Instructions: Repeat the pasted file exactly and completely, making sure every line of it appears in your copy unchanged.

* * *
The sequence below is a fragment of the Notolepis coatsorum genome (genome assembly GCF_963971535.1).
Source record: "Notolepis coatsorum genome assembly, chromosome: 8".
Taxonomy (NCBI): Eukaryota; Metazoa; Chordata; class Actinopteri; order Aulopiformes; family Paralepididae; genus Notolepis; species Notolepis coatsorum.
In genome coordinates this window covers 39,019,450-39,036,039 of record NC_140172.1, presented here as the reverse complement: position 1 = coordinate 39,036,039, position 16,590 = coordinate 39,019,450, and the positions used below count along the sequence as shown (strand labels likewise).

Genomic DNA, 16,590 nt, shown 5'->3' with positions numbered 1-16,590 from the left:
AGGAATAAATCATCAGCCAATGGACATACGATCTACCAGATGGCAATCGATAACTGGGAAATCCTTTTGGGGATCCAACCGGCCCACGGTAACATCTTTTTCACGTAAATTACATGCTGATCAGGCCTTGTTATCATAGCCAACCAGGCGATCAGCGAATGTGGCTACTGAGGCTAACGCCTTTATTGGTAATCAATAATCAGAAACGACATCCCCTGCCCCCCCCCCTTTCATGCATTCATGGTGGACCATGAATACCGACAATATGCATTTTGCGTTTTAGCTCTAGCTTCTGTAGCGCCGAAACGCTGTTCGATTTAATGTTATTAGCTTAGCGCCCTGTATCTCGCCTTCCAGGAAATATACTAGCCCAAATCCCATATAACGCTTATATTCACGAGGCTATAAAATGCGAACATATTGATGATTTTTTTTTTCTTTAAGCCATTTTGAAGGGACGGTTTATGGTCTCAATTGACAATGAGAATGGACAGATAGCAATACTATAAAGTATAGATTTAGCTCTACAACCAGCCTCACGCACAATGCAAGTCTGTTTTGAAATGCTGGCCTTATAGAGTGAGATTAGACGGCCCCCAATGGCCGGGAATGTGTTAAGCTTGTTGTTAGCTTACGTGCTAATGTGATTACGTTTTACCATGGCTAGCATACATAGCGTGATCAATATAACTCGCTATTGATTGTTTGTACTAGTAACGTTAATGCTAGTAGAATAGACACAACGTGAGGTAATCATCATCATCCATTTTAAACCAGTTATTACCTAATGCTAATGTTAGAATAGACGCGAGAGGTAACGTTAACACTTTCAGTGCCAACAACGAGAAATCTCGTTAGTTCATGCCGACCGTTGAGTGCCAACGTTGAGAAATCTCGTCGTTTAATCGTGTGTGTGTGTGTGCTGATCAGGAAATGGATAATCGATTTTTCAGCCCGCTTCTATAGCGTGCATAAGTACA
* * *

The sequence below is a fragment of the Notolepis coatsorum genome (genome assembly GCF_963971535.1).
Source record: "Notolepis coatsorum genome assembly, chromosome: 8".
Taxonomy (NCBI): Eukaryota; Metazoa; Chordata; class Actinopteri; order Aulopiformes; family Paralepididae; genus Notolepis; species Notolepis coatsorum.
In genome coordinates this window covers 39,019,450-39,036,039 of record NC_140172.1, presented here as the reverse complement: position 1 = coordinate 39,036,039, position 16,590 = coordinate 39,019,450, and the positions used below count along the sequence as shown (strand labels likewise).

Genomic DNA, 16,590 nt, shown 5'->3' with positions numbered 1-16,590 from the left:
AGGAATAAATCATCAGCCAATGGACATACGATCTACCAGATGGCAATCGATAACTGGGAAATCCTTTTGGGGATCCAACCGGCCCACGGTAACATCTTTTTCACGTAAATTACATGCTGATCAGGCCTTGTTATCATAGCCAACCAGGCGATCAGCGAATGTGGCTACTGAGGCTAACGCCTTTATTGGTAATCAATAATCAGAAACGACATCCCCTGCCCCCCCCCCTTTCATGCATTCATGGTGGACCATGAATACCGACAATATGCATTTTGCGTTTTAGCTCTAGCTTCTGTAGCGCCGAAACGCTGTTCGATTTAATGTTATTAGCTTAGCGCCCTGTATCTCGCCTTCCAGGAAATATACTAGCCCAAATCCCATATAACGCTTATATTCACGAGGCTATAAAATGCGAACATATTGATGATTTTTTTTTTCTTTAAGCCATTTTGAAGGGACGGTTTATGGTCTCAATTGACAATGAGAATGGACAGATAGCAATACTATAAAGTATAGATTTAGCTCTACAACCAGCCTCACGCACAATGCAAGTCTGTTTTGAAATGCTGGCCTTATAGAGTGAGATTAGACGGCCCCCAATGGCCGGGAATGTGTTAAGCTTGTTGTTAGCTTACGTGCTAATGTGATTACGTTTTACCATGGCTAGCATACATAGCGTGATCAATATAACTCGCTATTGATTGTTTGTACTAGTAACGTTAATGCTAGTAGAATAGACACAACGTGAGGTAATCATCATCATCCATTTTAAACCAGTTATTACCTAATGCTAATGTTAGAATAGACGCGAGAGGTAACGTTAACACTTTCAGTGCCAACAACGAGAAATCTCGTTAGTTCATGCCGACCGTTGAGTGCCAACGTTGAGAAATCTCGTCGTTTAATCGTGTGTGTGTGTGTGCTGATCAGGAAATGGATAATCGATTTTTCAGCCCGCTTCTATAGCGTGCATAAGTACA